Today’s Daily Stoic writing prompt: What are you getting in return for the time you spend so freely?
The point here is that you should be getting something out of giving your time–something that benefits you, preferably benefiting your soul, but at the very least not damaging it. I’m always reminded this time of year of the story of A Christmas Carol, the story of a man who turns his back on humanity in favour of money–money that brings him no comfort. Dickens, in telling the story of Ebeneezer Scrooge, makes him a character we come to pity–a man who experiences deprivation and loss, and comes to believe that money is the answer, in the process losing his fiancée and many of his friends as he comes to spend more and more time in pursuit of wealth. Scrooge comes to realize that kindness of spirit is something that has nothing to do with money, that it’s the gift of time which is precious, and that the hoarding of money can’t buy that time–and that if he is to stop forging the same kind of chain Jacob Marley bears, that time is precious. “Mankind should have been your business,” says the Spirit. Being miserly with your time with those you love and your community does not build reserves of banked time that can simply be called up in time of need–once the time has passed, it is gone.
Perhaps that is a lesson of the pandemic. We too often count on the future to bring us happiness–a hazy future when we will have the time to travel, or to spend time with loved ones, or pursue the activities that bring us joy, and so we postpone these activities. And then, suddenly, only when the door is barred and the future cloudy, we realize how precious that time is. I have long believed in treating the present as a gift (pun intended), but I have also taken it for granted. I don’t think I will make that mistake again, especially when it concerns friends.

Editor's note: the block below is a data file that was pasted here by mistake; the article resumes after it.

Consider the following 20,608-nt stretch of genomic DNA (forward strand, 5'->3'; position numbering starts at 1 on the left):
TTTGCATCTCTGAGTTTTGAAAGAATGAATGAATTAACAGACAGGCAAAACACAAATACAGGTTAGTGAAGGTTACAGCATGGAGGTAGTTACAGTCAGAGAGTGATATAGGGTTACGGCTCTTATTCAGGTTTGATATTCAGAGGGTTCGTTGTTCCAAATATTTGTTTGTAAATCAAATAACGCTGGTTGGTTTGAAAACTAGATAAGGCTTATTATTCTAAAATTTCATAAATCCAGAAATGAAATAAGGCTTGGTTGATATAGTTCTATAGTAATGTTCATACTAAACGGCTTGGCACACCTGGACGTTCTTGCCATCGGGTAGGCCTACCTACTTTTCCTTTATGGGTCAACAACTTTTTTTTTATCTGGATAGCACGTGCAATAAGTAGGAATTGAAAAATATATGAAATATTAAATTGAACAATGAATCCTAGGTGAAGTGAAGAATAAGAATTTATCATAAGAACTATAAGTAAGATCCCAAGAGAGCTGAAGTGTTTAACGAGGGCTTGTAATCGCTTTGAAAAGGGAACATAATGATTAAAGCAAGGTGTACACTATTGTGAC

I am nearly 200 pages into Uprooted, and it’s as good as promised. I have no idea where it’s going. And the depiction of magic and the process of spellwork is absolutely—well, magical. The language is gorgeous.
A friend pointed out the document below to me. As some may know, one of my favourite medieval women was Nichola de la Haye–famous for helping defend Lincoln castle as its hereditary seneschal against the French in 1217 (the second time she’d actually been involved in defending the castle). Here is a document where she grants land to someone as a widow, in her own name, under her own seal. I just wish the seal were a little better preserved.
As much as I’m squeezing some enjoyment out of this odd holiday season, it’s still like a beautiful gemstone necklace with a bunch of the stones missing: I recognize the shape, there’s still some sparkle to it, but I’d never actually wear it if there were alternatives. And when you think what those missing stones represent…that just gets sad.